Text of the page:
Germany overturns ban on professionally assisted suicide

A five-year-old law banning professionally assisted suicide has been rejected as unconstitutional by Germany’s top court.

The court backed complaints by a group of terminally ill patients and doctors who challenged the law that made “commercial promotion of assisted suicide” a criminal offence.

Assisted dying had been legal.

But the law change prompted terminally ill people to go to Switzerland and the Netherlands to end their lives.

Advice centres that operated until 2015 had to stop working because of the risk of a jail sentence for promoting suicide.

The law was aimed at stopping groups or individuals creating a form of business, by helping people to die in return for money. In practice it meant a ban on providing any type of “recurring” assistance.

Medical ethics expert Gita Neumann, who has provided advice and support for years to people in their 80s said she knew of no doctor in Germany who had helped with assisted suicide in the past five years, because of the new clause in the criminal code.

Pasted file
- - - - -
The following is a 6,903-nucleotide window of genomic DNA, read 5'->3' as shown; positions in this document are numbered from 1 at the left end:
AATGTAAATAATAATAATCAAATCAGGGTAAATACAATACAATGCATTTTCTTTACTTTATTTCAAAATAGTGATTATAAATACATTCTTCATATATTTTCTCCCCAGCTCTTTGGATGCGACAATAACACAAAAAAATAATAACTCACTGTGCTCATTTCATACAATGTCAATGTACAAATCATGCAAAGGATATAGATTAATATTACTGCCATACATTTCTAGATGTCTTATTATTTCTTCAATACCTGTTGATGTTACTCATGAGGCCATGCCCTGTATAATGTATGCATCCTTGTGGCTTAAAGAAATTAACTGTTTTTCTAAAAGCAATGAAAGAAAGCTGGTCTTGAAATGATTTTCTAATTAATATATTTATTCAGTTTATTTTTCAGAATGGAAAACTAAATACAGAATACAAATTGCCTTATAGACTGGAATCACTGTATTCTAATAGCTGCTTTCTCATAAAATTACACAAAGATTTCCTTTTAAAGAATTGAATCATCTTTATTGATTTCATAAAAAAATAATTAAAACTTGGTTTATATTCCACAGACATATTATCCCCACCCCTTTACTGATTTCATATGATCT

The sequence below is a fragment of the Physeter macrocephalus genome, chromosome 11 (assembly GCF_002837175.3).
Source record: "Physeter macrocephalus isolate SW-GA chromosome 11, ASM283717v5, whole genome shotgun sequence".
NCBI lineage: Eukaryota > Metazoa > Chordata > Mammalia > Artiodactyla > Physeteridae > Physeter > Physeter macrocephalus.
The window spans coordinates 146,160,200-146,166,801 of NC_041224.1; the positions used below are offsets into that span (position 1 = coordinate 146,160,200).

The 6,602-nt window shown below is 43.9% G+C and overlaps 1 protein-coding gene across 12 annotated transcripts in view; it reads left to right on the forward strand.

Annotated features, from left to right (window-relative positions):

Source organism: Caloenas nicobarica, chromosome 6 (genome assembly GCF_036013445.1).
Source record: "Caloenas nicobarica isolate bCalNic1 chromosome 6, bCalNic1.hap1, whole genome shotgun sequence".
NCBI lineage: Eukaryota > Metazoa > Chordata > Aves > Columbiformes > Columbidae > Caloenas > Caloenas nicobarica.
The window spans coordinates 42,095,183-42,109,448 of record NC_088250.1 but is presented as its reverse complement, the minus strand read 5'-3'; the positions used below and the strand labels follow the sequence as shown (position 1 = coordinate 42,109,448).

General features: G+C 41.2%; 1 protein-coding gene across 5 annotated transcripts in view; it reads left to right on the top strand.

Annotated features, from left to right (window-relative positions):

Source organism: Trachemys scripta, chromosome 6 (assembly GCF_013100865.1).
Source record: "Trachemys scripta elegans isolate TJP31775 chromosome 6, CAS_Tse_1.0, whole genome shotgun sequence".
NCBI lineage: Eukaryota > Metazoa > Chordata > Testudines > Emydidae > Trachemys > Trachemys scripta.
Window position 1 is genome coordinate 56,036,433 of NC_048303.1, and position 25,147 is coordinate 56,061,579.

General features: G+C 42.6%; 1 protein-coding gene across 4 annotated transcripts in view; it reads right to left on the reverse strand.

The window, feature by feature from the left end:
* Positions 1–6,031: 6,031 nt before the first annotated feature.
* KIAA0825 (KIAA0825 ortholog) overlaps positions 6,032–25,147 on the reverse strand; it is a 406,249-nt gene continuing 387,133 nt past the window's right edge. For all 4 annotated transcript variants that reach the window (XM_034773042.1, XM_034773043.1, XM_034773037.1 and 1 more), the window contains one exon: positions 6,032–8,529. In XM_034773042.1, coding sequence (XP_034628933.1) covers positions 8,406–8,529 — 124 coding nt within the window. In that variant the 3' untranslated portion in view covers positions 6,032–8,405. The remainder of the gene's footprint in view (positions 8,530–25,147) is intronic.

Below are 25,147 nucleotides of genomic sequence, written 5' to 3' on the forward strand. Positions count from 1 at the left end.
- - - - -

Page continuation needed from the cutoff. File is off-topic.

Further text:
One of the plaintiffs, Dr Matthias Thöns, said that normal palliative work had become criminalised. However, the head of Germany’s palliative medicine society, Heiner Melching, warned that overturning the ban could open a door to “self-styled euthanasia assistants”.

What the court ruled

The head of Germany’s constitutional court, Andreas Vosskuhle, said on Wednesday that while parliament could pass laws on preventing suicide and increasing palliative care, it was not entitled to affect the impunity of assisted suicide.

But there remains no legal entitlement to euthanasia and doctors cannot be required against their will to help provide assisted suicide.

Andreas Vosskuhle (C) presided over the case at Germany’s Federal Constitutional Court

When the law was changed in 2015, lawmakers sought to prevent assisted dying becoming socially acceptable. Euthanasia in Germany remains punishable by up to five years in jail.

The issues surrounding assisted dying and euthanasia are particularly sensitive in Germany because of the Nazi campaign of murder of 300,000 people with mental and physical disabilities. The Nazis referred to the murders as a “euthanasia programme”.

What European countries say about assisted dying and euthanasia

  • The Netherlands, Belgium and Luxembourg permit euthanasia and assisted suicide in some, strictly regulated circumstances
  • Switzerland permits assisted suicide if the person assisting acts unselfishly
  • Portugal is currently considering plans to legalise euthanasia.

*Story by BBC News